During a physical examination, a dentist or doctor will examine the mouth, tongue, and throat for any signs of cancer, such as red or white patches, sores, or lumps. They may also examine the neck for swollen lymph nodes, which can indicate that the cancer has spread.

Imaging tests, such as X-rays, CT scans, or MRI scans, may also be used to determine the location and size of the cancer and to see if it has spread to other parts of the body.

Oral Cancer

A tissue biopsy is often necessary to confirm a diagnosis of oral cancer. During a biopsy, a small sample of tissue is removed from the suspected area of the mouth or throat and examined under a microscope to check for the presence of cancer cells.

If it is diagnosed, further tests may be done to determine the stage of the cancer and to develop an appropriate treatment plan. These may include additional imaging tests, blood tests, or other diagnostic procedures.


The treatment of oral cancer typically depends on the stage and location of the cancer, as well as the patient’s overall health and preferences. Treatment options may include surgery, radiation therapy, chemotherapy, or a combination of these approaches.

Surgery is often the first-line treatment for oral cancer, particularly if the cancer is small and localized. During surgery, the cancerous tissue is removed along with a margin of healthy tissue to ensure that all cancer cells are removed.

Radiation therapy uses high-energy radiation to kill cancer cells and may be used alone or in combination with surgery or chemotherapy. Radiation therapy is often used to treat larger or more advanced cancers or to prevent the spread of cancer to other parts of the body.

Chemotherapy uses drugs to kill cancer cells and may be used alone or in combination with surgery or radiation therapy. Chemotherapy is often used to treat advanced or metastatic mouth cancer or to shrink tumors before surgery or radiation therapy.

In addition to these standard treatment options, newer treatments such as targeted therapy and immunotherapy are also being used. These treatments work by targeting specific molecules or proteins in cancer cells or by boosting the body’s immune system to attack cancer cells.

Regular dental health checkup can help early diagnosis of Oral Cancer

Regular dental health checkups are an essential part of maintaining good oral health and can also play a critical role in the early diagnosis and treatment of oral cancer. During a routine dental exam, your dentist will carefully examine your mouth, teeth, gums, and tongue for any signs of oral cancer or other dental problems.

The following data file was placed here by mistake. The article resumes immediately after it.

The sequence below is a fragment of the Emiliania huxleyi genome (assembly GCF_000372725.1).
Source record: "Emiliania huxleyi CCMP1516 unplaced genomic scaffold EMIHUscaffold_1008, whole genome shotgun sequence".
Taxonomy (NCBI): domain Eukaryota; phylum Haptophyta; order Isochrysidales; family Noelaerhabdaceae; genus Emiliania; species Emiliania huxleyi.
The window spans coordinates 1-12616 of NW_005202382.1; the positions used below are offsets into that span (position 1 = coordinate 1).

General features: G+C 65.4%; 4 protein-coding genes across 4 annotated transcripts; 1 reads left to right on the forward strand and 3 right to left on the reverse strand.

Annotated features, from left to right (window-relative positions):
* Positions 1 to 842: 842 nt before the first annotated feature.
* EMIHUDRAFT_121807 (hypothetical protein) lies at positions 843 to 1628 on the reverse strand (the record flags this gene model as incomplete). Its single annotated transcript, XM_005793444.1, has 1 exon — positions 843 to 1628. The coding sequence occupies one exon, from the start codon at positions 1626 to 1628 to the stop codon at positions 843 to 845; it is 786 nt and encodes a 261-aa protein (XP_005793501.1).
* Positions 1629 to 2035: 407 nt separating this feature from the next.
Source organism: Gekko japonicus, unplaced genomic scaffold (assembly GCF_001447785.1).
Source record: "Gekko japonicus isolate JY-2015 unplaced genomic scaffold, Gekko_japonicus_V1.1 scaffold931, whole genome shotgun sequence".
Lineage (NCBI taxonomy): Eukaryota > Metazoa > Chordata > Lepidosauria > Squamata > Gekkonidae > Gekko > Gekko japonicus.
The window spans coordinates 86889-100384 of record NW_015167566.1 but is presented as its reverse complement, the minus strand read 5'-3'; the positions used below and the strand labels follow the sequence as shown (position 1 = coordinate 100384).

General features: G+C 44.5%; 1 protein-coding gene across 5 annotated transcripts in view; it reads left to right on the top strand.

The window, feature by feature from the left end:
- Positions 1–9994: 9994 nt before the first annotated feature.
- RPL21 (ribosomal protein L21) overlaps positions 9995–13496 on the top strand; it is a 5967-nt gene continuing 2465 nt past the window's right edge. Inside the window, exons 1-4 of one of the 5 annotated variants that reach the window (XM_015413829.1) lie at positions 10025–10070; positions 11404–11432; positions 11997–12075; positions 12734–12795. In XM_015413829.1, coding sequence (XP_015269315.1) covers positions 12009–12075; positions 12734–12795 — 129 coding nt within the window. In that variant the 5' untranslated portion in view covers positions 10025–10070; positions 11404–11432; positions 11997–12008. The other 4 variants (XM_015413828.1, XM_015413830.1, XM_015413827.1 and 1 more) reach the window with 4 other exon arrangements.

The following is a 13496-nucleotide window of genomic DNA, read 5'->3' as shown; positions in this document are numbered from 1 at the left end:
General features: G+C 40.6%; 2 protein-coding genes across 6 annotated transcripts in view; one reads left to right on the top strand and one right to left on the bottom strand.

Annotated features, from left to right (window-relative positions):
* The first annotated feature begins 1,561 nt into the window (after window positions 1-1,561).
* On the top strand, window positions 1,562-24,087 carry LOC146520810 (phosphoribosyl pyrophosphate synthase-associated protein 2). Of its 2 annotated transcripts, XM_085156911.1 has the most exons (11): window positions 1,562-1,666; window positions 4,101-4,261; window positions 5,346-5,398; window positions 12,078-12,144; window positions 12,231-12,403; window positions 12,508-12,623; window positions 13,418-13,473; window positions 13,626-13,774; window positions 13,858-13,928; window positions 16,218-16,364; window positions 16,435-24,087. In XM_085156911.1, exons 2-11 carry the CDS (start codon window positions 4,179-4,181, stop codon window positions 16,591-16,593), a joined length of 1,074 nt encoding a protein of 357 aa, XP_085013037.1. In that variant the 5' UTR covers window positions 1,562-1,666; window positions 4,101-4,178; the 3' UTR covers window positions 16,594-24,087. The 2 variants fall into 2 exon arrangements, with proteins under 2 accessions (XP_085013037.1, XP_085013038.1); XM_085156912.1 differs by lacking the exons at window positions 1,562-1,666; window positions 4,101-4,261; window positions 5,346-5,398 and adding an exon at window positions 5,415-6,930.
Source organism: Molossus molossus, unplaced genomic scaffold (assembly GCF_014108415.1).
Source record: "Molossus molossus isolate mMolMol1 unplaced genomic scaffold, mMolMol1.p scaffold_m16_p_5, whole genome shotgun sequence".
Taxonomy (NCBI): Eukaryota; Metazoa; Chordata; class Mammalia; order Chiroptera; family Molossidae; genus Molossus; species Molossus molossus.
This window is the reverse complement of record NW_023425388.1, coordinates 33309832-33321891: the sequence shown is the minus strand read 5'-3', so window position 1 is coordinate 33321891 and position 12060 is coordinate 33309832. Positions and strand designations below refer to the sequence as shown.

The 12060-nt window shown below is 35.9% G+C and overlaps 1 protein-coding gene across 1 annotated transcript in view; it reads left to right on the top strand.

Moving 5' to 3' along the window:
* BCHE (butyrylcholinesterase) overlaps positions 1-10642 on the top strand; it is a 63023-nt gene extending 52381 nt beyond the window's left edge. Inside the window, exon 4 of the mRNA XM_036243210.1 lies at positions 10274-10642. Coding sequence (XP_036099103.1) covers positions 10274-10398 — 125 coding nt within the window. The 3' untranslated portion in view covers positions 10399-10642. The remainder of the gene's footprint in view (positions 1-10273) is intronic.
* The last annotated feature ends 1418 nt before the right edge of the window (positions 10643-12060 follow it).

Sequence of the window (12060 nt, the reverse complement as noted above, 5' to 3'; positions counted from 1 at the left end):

Oral Cancer

Early detection is key to successfully treating oral cancer, as it increases the chances of successful treatment and improves the overall prognosis. Unfortunately, it often goes undetected until it has progressed to a more advanced stage, which can make it more difficult to treat.

By attending regular dental checkups, your dentist can identify any suspicious changes or abnormalities in your mouth or oral tissues and recommend further testing or referral to a specialist if necessary.

Studies reveal that Oral health problems can cause more Oral Cancer risks

Oral health problems such as gum disease, tooth decay, and poor oral hygiene have been linked to an increased risk of developing oral cancer. Studies have revealed that the presence of certain oral bacteria can also contribute to the development of cancer. Inflammation caused by oral infections, as well as the production of harmful substances such as nitrosamines, can also increase the oral cancer risk.

One study published in the Journal of the National Cancer Institute found that individuals with gum disease had a higher risk of developing oral cancer compared to those without gum disease. The study also found that those with a history of tooth loss were more likely to develop the cancer.

Poor oral hygiene has also been linked to an increased oral cancer risk. People who do not brush their teeth regularly or who do not floss have a higher risk of developing oral cancer than those who practice good oral hygiene habits.